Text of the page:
The Colony Meadery opened its tasting room on Harrison Street in Allentown, PA on December 29, 2013. Their mission is “to create the boldest and most innovative meads in the world.”
So what exactly is mead? Considered one of the oldest beverages in human history, mead is made from fermenting honey and water. It was accidentally discovered when old tree stumps where honey bees were living flooded and fermentation took place naturally. Mead has been found in Egyptian tombs, Viking societies, and was the preferred drink in the Mediterranean during the Age of Gold. It was also considered an appropriate post-marriage drink, hence “honeymoon.”
At least 60 pounds of honey is used for a 30-gallon batch of mead. An average hive produces about 80 pounds of honey in one year. The Colony Meadery gets its wildflower honey from Pennsylvania and New Jersey.
Greg Heller-Labelle, co-founder and CEO, was a beer writer for 5 or 6 years at The Pour Curator. He was also a “mediocre homebrewer” (his words, not mine!). He made his first batch of mead while pursuing his undergraduate degree at the University of Pittsburgh. Currently living in Bethlehem, he has helped many small businesses grow as both an employee and consultant.
Michael Manning, co-founder and meadmaker, has been an accomplished homebrewer since 2001. He starting making mead in 2009, winning several awards at various competitions, including the 2011 Valhalla mead competition best-of-show honor, which led to a collaboration batch with Moonlight Meadery in New Hampshire.
Greg saw the booming craft beer industry, but noticed an imbalance during the “IPA phase” similar to California wines during the 1970’s. He saw a need for new flavors. After meeting Mike, a “gifted meadmaker,” he noticed the beginning of a meadery trend. Mead was starting to get recognized.
The Colony Meadery currently offers five flagship meads.
- Straight, No Chaser – 13% ABV – made with orange blossom honey, named after the famous jazz tune.
- Woofiedog – 9.5% ABV – dry-hopped with copious amounts of Cascade and other Pale Ale hops offering citrusy, resiny notes.
- Pikwant Field – 9.5% ABV – made with 40 pounds of strawberries and 20 pounds of kiwis. “Pikwant” is a combination of the word “piquant,” which means spicy, and a friend’s name, Kwan.
- Mo-Me-Doh – 13% ABV – made with fresh mint and lime.
- Fred and Ginger – 7.5% ABV – made with fresh ginger.
There were also three seasonal meads.
- Tupelo Concession Stand Brawl – 9.5% ABV – made from Tupelo honey, this dry hydromel resembles a white wine in character. Named for an event that gave birth to American hardcore professional wrestling in 1979.
- The Earle – 9.5% ABV – made with Earl Grey Tea, herbs, and spices.
- Towbeedog – 9.5% ABV – dry-hopped with Amarillo and Citra hops, offering a grapefruit punch.
The four imperial meads were my favorite.
- Frozen Digits – 15% ABV – a blueberry melomel made with 110 pounds of blueberries, named when Greg discovered there was no heat in the suite were the meadery is located.
- Beso Exotico – 16% ABV – made with cinnamon, chocolate and cayenne.
- Rainbow Bridge – 16.5% ABV – made with chocolate and raspberry. This mead was released for Valentine’s Day. A dollar from every bottle sold is donated to a local animal charity.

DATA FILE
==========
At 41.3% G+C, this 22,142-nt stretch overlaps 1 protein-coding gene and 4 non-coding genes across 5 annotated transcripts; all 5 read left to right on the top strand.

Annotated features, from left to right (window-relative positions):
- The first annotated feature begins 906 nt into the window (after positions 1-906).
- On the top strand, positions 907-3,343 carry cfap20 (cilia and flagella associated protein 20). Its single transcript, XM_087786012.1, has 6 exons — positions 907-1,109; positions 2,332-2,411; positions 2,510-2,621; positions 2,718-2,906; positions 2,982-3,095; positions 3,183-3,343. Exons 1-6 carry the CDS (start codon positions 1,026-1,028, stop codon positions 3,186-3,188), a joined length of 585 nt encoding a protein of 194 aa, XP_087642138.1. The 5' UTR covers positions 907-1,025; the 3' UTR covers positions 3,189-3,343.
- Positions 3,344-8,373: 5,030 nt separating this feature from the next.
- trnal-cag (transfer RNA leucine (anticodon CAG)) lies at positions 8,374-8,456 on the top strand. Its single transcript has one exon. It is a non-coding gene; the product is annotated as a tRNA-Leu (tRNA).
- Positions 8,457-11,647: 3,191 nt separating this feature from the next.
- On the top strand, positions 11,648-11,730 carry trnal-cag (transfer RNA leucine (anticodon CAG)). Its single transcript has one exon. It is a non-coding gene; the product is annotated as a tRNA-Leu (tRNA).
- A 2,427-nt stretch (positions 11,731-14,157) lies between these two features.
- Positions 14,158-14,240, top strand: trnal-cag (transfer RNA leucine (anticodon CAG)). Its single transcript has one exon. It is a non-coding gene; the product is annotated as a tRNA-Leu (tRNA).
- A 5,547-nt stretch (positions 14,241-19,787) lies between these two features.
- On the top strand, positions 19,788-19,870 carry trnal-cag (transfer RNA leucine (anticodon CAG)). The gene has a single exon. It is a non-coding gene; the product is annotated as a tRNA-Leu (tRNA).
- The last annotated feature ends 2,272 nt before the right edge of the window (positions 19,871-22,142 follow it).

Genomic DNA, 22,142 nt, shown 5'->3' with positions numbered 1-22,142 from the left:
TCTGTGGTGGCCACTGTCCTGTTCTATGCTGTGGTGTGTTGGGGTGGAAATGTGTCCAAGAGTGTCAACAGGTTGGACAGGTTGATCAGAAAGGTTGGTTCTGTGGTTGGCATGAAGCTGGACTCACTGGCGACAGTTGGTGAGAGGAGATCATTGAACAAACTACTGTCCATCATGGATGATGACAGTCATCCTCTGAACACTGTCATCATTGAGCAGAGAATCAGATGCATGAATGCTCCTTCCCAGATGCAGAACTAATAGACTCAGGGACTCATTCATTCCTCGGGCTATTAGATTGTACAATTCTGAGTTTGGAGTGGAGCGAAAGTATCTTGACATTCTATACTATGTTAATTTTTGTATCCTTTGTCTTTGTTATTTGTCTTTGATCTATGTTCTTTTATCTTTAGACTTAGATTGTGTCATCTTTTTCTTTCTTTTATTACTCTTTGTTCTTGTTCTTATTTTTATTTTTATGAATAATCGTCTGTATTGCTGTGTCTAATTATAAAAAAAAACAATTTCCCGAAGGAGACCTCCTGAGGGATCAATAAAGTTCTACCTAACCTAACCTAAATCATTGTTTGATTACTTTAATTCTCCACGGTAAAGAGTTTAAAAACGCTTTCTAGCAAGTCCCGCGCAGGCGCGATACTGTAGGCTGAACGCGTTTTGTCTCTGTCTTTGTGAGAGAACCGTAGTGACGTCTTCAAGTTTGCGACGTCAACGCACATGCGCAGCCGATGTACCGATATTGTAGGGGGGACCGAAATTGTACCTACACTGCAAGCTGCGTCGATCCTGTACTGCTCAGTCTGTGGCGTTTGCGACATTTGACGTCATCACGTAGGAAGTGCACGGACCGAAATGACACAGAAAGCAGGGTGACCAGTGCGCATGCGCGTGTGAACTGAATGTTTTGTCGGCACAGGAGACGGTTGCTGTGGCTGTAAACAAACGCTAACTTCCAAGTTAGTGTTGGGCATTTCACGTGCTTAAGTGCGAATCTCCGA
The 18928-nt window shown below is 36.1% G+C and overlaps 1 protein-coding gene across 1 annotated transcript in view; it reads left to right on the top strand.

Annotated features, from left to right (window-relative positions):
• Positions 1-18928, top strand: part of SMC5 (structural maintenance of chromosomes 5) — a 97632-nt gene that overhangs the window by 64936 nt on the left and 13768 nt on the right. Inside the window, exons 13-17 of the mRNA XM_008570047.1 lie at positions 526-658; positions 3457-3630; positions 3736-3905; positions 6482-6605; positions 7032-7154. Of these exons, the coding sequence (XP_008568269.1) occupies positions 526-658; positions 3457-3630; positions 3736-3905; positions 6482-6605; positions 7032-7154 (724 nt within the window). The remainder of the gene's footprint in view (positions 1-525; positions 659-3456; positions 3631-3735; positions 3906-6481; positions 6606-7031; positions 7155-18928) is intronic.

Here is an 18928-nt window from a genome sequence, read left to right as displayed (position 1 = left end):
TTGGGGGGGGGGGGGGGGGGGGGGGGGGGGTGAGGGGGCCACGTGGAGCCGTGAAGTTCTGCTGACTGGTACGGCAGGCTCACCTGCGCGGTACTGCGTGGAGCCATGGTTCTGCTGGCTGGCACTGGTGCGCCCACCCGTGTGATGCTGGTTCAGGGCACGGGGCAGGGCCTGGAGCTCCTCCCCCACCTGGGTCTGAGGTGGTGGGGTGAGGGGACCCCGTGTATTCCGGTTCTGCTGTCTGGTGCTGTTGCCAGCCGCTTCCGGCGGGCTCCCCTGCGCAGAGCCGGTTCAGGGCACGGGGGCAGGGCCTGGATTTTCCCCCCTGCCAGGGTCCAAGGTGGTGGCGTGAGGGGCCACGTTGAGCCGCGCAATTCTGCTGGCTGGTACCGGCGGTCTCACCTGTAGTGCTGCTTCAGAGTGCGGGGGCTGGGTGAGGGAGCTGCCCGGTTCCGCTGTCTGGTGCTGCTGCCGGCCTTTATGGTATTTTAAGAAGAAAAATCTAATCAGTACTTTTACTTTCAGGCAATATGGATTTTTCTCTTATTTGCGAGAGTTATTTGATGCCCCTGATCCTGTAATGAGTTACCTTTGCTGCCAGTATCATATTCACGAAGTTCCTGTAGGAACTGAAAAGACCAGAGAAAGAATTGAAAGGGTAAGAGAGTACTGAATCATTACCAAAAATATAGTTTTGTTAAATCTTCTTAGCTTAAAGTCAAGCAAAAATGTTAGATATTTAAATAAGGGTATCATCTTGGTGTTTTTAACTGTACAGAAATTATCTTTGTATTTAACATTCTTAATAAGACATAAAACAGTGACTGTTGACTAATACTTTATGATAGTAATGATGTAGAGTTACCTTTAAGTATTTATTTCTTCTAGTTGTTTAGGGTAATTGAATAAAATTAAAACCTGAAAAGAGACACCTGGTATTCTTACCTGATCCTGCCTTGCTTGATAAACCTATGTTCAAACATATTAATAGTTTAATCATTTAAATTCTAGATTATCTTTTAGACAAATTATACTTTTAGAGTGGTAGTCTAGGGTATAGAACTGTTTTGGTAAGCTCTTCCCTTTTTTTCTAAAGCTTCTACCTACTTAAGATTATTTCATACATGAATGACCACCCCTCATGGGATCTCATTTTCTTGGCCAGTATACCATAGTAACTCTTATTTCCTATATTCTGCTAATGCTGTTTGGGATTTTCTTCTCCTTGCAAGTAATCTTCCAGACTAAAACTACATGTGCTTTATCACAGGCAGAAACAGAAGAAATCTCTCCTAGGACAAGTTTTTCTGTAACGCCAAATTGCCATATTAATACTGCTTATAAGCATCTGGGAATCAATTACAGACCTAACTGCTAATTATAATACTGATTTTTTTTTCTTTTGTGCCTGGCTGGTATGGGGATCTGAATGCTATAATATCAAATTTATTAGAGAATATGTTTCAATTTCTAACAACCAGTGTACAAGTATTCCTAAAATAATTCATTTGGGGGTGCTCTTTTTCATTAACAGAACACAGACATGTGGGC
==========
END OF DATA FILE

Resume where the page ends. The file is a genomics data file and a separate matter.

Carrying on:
- Favorite Child – 16.5% ABV – made with raspberry and chipotle. Mike would never be able to choose his favorite mead, just like a parent could never choose their favorite child.
During our visit, we were lucky enough to try two small batch meads: Mar-guh-me-duh, a margarita mead and a yet-to-be-named coffee mead.
Greg also gave us a taste of their Wildflower Whiskey Mead. While they can’t sell this one right now because the recipe has not been approved yet, this bourbon barrel aged mead will definitely be a hit.
Greg was a great host. It is evident that he is passionate about his business and very knowledgeable about the product. He even has a connection to the Reading area (he used to live right behind Canal Street Pub) and knows several members of the Berks Homebrew Club. He also invited us to stick around for a double IPA blind tasting after closing, but unfortunately we had to get going.
My favorite mead by far was the Beso Exotico. It brought me back to Christmas Eve in Santa Fe, New Mexico while enjoying sipping chocolate with chilies. I also enjoyed Favorite Child. The smokiness from the chipotles paired perfectly with the raspberries.
Most meads from The Colony Meadery are sold in 12-ounce bottles. The Small Batch meads can be purchased to-go in mason jars. You can also find the meads on tap and in bottles at pubs across the Lehigh Valley, including Strange Brew Tavern, the Allentown and Bethlehem Brew Works, The Broadway Social, and Corked Wine Bar.
You can sample the complete line-up of meads at the tasting room for $8 and keep the souvenir glass. Bottles cost $10 to $18. Swag can also be purchased including glasses, shirts, wine tote bags, corkscrews and coasters. Tours of the meadery are also available. You can reserve a spot online.
The Colony Meadery also offers Mead Brewing and Tasting classes at the Wyck Historic Housein Philadelphia. The 3-part mead making and tasting costs $15 for Wyck and Beekeepers Guild Members and $20 for non-members. Another event to look forward to is the 5th Annual Philadelphia Honey Festival on September 5, 6, and 7, 2014.
When asked about the future of the meadery, Greg shared with us that they will be expanding into the suite next door and hope to start making sodas in the future. HiJinx Brewing will be opening in the suite next door on the other side in the near future as well.
For our local friends, The Colony Meadery will be doing a tasting on June 14 at The Liberty Taproom in Reading, PA!
The Colony Meadery
905 Harrison Street, Suite 115
Fridays: 4 to 8 PM
Saturdays and Sundays: Noon to 5 PM